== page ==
Leaving poverty is more complicated than you think.
The boys were thought of as thugs. Girls, on the other hand, were seen as helpless victims.
And they'll also put more kids in poverty
Obama's agenda embraces things that work. Paul Ryan's embraces revolutionary chaos.
Turns out that underfunding programs makes them less effective. Who knew?
He says we've "made two mistakes" in helping underprivileged children. His column has more mistakes than that.
Rubio's anti-poverty agenda has lots of problems. But at least he's engaging in the debate.
Fifty years ago Wednesday, Lyndon B. Johnson announced a War on Poverty in his first State of the Union address. "It will not be a short or easy struggle; no single weapon or strategy will suffice, but we shall not rest until that war is won. The richest nation on Earth can afford to win it." Popular when it was first announced, it quickly became unpopular, fueled by the disapproval of Johnson due to Vietnam, the urban riots of the 1960s and subsequent crime wave, and the coding of the War on Poverty as a pure welfare scheme.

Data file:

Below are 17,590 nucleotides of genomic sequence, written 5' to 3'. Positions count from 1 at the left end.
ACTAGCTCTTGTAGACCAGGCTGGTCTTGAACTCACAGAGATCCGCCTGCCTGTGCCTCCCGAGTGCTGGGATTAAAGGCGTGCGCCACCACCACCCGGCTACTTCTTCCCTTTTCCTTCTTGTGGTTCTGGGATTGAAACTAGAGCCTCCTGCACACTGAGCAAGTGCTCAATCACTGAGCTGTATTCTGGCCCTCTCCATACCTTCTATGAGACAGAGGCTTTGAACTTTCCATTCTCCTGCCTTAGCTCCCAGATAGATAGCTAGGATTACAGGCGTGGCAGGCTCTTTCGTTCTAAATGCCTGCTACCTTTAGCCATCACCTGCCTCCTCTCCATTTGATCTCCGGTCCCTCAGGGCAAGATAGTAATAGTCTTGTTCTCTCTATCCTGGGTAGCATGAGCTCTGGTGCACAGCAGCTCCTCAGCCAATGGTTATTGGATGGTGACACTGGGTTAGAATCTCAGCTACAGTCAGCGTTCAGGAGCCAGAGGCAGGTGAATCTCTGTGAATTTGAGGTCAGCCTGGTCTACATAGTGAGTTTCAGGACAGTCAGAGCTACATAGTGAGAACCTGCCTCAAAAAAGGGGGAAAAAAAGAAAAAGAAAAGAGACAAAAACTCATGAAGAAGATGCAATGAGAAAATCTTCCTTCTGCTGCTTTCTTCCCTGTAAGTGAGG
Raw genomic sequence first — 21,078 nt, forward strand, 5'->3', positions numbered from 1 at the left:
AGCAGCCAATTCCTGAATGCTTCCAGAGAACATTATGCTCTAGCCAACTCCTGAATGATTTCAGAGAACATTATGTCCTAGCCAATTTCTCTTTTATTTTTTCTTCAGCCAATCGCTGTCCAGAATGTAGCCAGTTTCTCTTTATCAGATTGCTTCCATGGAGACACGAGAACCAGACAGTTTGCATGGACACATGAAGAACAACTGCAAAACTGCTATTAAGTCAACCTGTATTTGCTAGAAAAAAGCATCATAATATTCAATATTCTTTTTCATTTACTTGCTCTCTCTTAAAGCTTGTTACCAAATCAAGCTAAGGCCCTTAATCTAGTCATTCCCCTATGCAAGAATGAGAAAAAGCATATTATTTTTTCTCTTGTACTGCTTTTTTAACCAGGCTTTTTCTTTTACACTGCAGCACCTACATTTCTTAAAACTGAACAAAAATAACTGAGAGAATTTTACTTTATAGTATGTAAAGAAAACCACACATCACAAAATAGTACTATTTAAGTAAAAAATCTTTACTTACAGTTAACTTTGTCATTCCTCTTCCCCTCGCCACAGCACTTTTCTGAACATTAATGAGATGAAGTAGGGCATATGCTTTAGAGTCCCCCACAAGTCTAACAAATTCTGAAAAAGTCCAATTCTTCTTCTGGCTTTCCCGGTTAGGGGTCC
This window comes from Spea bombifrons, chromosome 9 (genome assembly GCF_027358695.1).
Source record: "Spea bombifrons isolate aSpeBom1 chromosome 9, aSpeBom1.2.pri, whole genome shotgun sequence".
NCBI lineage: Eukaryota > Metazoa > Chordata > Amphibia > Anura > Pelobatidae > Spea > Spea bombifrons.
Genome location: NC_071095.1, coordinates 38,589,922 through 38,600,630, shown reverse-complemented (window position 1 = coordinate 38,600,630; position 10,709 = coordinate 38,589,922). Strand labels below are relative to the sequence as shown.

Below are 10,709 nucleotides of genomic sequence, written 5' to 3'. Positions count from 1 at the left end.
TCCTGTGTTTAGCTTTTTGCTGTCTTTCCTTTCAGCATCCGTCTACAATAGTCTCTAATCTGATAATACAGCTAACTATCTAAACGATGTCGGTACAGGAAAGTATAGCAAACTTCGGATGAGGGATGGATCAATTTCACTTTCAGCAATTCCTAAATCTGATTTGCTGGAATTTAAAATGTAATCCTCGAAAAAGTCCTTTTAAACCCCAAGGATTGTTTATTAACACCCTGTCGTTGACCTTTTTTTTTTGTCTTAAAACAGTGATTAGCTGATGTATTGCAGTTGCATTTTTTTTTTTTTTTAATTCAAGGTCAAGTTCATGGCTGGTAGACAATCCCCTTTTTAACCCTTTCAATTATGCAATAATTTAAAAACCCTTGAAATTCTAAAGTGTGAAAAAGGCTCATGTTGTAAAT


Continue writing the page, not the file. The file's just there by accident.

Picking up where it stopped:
It's hard to help the little guy when you hate the safety net
Taking a lead from Pope Francis, Republicans are suddenly talking about poverty. This would be a good first step: Stop slashing the safety net.
The people the pols praise are having trouble making ends meet.
Rebranding himself as an anti-poverty crusader, Ryan forgets a few key things he did
Rebranding himself as an anti-poverty crusader, Ryan talks about the 2012 campaign as if Mitt were the only one who disparaged the poor
And it’ll only cost you $12.50 a year.